Vogue, founded in the US in 1902, has been the longest-lasting and most successful of the hundreds of fashion magazines that have come and gone. Increasing affluence after World War II and, most importantly, the advent of cheap colour printing in the 1960s led to a huge boost in its sales, and heavy coverage of fashion in mainstream women's magazines - followed by men's magazines from the 1990s. Haute couture designers followed the trend by starting the ready-to-wear and perfume lines, heavily advertised in the magazines, that now dwarf their original couture businesses. Television coverage began in the 1950s with small fashion features. In the 1960s and 1970s, fashion segments on various entertainment shows became more frequent, and by the 1980s, dedicated fashion shows like FashionTelevision started to appear. Despite television and increasing internet coverage, including fashion blogs, press coverage remains the most important form of publicity in the eyes of the industry.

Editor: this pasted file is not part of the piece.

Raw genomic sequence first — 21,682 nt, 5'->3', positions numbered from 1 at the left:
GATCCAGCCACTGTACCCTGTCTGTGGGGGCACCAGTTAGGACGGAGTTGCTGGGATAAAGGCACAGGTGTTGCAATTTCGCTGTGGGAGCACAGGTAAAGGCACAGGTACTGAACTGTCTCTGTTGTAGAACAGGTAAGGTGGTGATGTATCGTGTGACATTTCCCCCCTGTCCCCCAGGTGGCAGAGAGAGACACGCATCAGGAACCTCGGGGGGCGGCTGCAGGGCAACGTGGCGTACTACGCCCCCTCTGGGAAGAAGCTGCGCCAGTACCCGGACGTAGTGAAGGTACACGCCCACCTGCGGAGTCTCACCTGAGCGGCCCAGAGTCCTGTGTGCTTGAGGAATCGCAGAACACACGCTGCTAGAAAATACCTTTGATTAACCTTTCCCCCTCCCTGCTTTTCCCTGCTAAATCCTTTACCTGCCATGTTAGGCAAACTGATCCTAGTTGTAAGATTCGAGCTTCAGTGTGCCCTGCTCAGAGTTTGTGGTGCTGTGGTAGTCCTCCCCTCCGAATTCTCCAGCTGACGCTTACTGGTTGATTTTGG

Fashion Editor, Brooke Kelley said, "There's a misconception in the industry that TV, magazines and blogs dictate to the consumer, what to wear. But most trends aren't released to the public before consulting the target demographic. So what you see in the media is a result of research of popular ideas among the people. Essentially, fashion is a group of people bouncing ideas off of one another, like any other form of art." (http://www.Composing-Moments.com)
In 2005, the World Intellectual Property Organization (WIPO) held a conference calling for stricter intellectual property enforcement within the fashion industry to better protect small and medium businesses and promote competitiveness within the textile and clothing industries.